Two trios, Trittico and Extremes , round out the CD. Both reveal the same mind at work, with Kleijn and Rubin adding instrumental color as they blend fluidly with the Cavatina. Trittico ’s three movements represent the three panels of a triptych, the outer two “light and airy” (the composer’s words) and the central episode slower, but not always serene. The middle movement includes two fine solos for cello and guitar. The composer hears an Italian atmosphere hovering over the piece; the triple rhythms and lively pace could suggest saltarellos or tarantellas. Extremes consists of two movements with contrasting designations: “introverted” and “extroverted.” As might be expected, the first is slow, chromatic, self-reflective. The second is energetic and “wide-open, emotionally as well as harmonically.” While I don’t share the composer’s view that “it has the energy and rhythmic intensity of rock music,” I did enjoy the swirling interaction of flute and clarinet and the snapping bass notes from the guitar that bring the piece to a rousing conclusion.
The CD comes with enlightening, but not overly analytical notes by the composer, evocative cover photography, and thorough biographies of the performers. The recording allows the instruments to speak naturally, with a balanced presence that reinforces the collaborative essence of the recital. Leisner’s lyricism, gift for melody, and compositional finesse make his music very appealing. In addition, it’s doubtful that the Cavatina’s sophisticated and artistic playing could be surpassed. There’s more potential in the union of flute and guitar than is commonly realized, and this CD provides an incentive to investigate additional repertoire. Cavatina has inspired and commissioned new music of this type and I, for one, look forward to hearing it as soon as possible. Warmly recommended.
Leisner and Golijov: Impressive Musical Journeys
The New Mexican
By Craig Smith, May, 2001
“One wonders what Orpheus felt as he approached the upper world, having won his wife Eurydice back from Hades. Was it joy on seeing a glimpse of blue sky? Or sudden fear that stung his heart like a scorpion in a rose? David Leisner’s Vision of Orpheus , which received its
world premiere Saturday evening from 20th Century Unlimited in St. Francis Auditorium, rather suggests that it was a combination of both.
Orpheus was a near-divine musician for whom the rocks and trees walked and rivers left their beds. But he also was human, with all the inconsistencies and imperfections that suggests. When his two natures crossed, and the two emotions warred, he hesitated, looked back – and lost his love forever.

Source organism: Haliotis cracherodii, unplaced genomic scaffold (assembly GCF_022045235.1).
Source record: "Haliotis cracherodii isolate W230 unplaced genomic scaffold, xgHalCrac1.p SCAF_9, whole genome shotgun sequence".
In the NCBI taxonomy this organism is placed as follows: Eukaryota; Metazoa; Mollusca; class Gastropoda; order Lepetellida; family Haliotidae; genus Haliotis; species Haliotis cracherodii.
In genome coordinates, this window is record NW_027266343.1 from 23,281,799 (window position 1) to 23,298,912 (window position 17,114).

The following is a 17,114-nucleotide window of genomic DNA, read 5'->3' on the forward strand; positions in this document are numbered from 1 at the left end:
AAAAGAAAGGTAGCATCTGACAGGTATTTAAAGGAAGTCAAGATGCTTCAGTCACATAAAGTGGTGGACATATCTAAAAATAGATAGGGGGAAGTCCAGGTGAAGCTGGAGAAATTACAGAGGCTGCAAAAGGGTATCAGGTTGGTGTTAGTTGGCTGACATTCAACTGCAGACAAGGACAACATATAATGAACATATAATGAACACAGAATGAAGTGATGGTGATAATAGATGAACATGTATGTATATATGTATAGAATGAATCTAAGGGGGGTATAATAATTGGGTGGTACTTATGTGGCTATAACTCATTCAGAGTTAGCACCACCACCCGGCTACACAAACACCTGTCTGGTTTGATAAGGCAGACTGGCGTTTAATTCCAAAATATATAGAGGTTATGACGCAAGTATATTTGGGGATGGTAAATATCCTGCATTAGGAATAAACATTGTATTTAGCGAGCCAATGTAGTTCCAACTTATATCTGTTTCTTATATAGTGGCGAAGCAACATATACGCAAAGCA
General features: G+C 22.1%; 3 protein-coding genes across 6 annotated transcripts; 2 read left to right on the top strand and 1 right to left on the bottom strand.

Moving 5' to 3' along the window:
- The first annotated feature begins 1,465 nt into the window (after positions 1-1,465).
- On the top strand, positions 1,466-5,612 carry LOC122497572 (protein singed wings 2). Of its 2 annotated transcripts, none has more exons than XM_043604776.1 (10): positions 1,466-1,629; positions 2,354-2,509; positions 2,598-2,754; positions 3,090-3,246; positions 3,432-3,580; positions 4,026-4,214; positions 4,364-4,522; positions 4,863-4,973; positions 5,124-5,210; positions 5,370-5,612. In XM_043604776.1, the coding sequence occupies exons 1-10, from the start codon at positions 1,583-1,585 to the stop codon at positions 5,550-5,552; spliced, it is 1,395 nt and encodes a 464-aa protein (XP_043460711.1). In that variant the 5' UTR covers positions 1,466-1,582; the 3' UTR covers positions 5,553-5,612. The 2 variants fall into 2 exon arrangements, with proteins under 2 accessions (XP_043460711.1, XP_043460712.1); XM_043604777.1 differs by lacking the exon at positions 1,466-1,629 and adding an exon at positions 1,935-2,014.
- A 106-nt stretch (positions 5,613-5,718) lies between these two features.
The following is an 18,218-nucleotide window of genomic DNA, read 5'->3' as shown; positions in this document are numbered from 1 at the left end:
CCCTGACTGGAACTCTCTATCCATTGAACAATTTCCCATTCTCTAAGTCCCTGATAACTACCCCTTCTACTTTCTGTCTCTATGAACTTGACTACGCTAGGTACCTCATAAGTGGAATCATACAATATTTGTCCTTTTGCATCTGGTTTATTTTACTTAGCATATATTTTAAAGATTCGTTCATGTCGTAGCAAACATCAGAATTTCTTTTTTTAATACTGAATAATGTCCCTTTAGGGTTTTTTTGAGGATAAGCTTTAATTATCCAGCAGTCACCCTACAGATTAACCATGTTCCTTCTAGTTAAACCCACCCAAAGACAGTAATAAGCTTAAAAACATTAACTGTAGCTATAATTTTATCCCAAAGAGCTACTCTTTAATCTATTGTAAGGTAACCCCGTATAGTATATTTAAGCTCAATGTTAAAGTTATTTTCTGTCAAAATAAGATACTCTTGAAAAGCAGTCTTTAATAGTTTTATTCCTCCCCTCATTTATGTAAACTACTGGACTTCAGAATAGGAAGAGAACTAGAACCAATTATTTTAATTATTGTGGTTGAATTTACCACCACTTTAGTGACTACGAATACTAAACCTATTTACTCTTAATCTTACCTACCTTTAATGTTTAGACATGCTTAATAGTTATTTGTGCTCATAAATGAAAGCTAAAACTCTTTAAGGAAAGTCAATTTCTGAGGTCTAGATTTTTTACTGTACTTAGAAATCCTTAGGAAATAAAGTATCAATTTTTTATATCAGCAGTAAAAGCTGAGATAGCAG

Vision of Orpheus , for guitar and string quartet, was inspired by Santa Fe painter Mark Spencer’s depiction of the final moments of the singer’s Stygian journey. Leisner’s five movements (Plea to the Underworld, Ballad of Orpheus, Deliberation, Release and Vision of Orpheus) begin with a request for mercy and move through pleading, success and doubt to melt at last into quiet despair.
It proved effective for its straightforward musical material and lack of grandstanding, for Leisner satisfied the ear with simplicity rather than trying to dazzle it with florid complexity. The movements were well crafted, with themes expanded, contracted and developed by different instruments. But the initial inspiration always was clear. The writing for both strings and guitar was idiomatic, at times even bard-like.
Leisner and the St. Lawrence String Quartet (Geoff Nutall, Barry Shiffman, Lesley Robertson and Marina Hoover) were a good team.”
By Ian Gallagher, Winter 2007
“The emotions of Leisner’s solo works are dizzying. Here, Leisner exudes creativity and expression at every moment, and each piece has an almost improvisatory quality that sounds like music, not “composition.” Nel Mezzo: Sonata is a brilliant chromatic exploration. The middle movement, Lamento, is six and a half minutes of tension building that hooks the ear to its beautiful and surprising dissonances.
Every piece on here is inventive and refreshing, pushing the expressive envelope, while keeping harmony and rhythm accessible but never boring. Most importantly, SP never sounds like you’ve heard it before: a must have for guitar lovers and players alike.”